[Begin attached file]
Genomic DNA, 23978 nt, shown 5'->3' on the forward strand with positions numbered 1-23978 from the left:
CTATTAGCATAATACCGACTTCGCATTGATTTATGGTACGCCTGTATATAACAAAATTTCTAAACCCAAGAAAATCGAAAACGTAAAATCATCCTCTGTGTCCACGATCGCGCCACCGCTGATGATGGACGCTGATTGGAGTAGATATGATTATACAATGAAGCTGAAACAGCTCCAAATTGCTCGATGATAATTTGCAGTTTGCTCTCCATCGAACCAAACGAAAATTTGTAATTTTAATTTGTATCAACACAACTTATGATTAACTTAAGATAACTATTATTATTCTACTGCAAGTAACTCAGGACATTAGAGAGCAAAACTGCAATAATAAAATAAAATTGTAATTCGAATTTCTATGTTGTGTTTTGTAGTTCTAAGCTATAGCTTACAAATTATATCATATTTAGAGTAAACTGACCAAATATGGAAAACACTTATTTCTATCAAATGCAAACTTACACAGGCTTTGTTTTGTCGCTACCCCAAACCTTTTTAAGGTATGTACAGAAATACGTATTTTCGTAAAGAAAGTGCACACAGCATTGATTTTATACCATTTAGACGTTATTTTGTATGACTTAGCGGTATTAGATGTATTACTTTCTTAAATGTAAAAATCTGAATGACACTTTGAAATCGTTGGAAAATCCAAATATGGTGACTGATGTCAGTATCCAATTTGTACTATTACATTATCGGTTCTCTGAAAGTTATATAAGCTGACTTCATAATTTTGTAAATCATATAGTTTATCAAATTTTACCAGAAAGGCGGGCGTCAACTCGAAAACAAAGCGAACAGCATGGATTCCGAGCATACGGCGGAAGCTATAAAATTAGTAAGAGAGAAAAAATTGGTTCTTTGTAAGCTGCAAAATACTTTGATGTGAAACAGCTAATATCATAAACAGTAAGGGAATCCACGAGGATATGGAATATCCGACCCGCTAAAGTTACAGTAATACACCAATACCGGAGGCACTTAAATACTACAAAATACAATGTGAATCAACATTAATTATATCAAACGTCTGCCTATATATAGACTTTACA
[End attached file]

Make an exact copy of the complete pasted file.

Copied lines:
Genomic DNA, 23978 nt, shown 5'->3' on the forward strand with positions numbered 1-23978 from the left:
CTATTAGCATAATACCGACTTCGCATTGATTTATGGTACGCCTGTATATAACAAAATTTCTAAACCCAAGAAAATCGAAAACGTAAAATCATCCTCTGTGTCCACGATCGCGCCACCGCTGATGATGGACGCTGATTGGAGTAGATATGATTATACAATGAAGCTGAAACAGCTCCAAATTGCTCGATGATAATTTGCAGTTTGCTCTCCATCGAACCAAACGAAAATTTGTAATTTTAATTTGTATCAACACAACTTATGATTAACTTAAGATAACTATTATTATTCTACTGCAAGTAACTCAGGACATTAGAGAGCAAAACTGCAATAATAAAATAAAATTGTAATTCGAATTTCTATGTTGTGTTTTGTAGTTCTAAGCTATAGCTTACAAATTATATCATATTTAGAGTAAACTGACCAAATATGGAAAACACTTATTTCTATCAAATGCAAACTTACACAGGCTTTGTTTTGTCGCTACCCCAAACCTTTTTAAGGTATGTACAGAAATACGTATTTTCGTAAAGAAAGTGCACACAGCATTGATTTTATACCATTTAGACGTTATTTTGTATGACTTAGCGGTATTAGATGTATTACTTTCTTAAATGTAAAAATCTGAATGACACTTTGAAATCGTTGGAAAATCCAAATATGGTGACTGATGTCAGTATCCAATTTGTACTATTACATTATCGGTTCTCTGAAAGTTATATAAGCTGACTTCATAATTTTGTAAATCATATAGTTTATCAAATTTTACCAGAAAGGCGGGCGTCAACTCGAAAACAAAGCGAACAGCATGGATTCCGAGCATACGGCGGAAGCTATAAAATTAGTAAGAGAGAAAAAATTGGTTCTTTGTAAGCTGCAAAATACTTTGATGTGAAACAGCTAATATCATAAACAGTAAGGGAATCCACGAGGATATGGAATATCCGACCCGCTAAAGTTACAGTAATACACCAATACCGGAGGCACTTAAATACTACAAAATACAATGTGAATCAACATTAATTATATCAAACGTCTGCCTATATATAGACTTTACA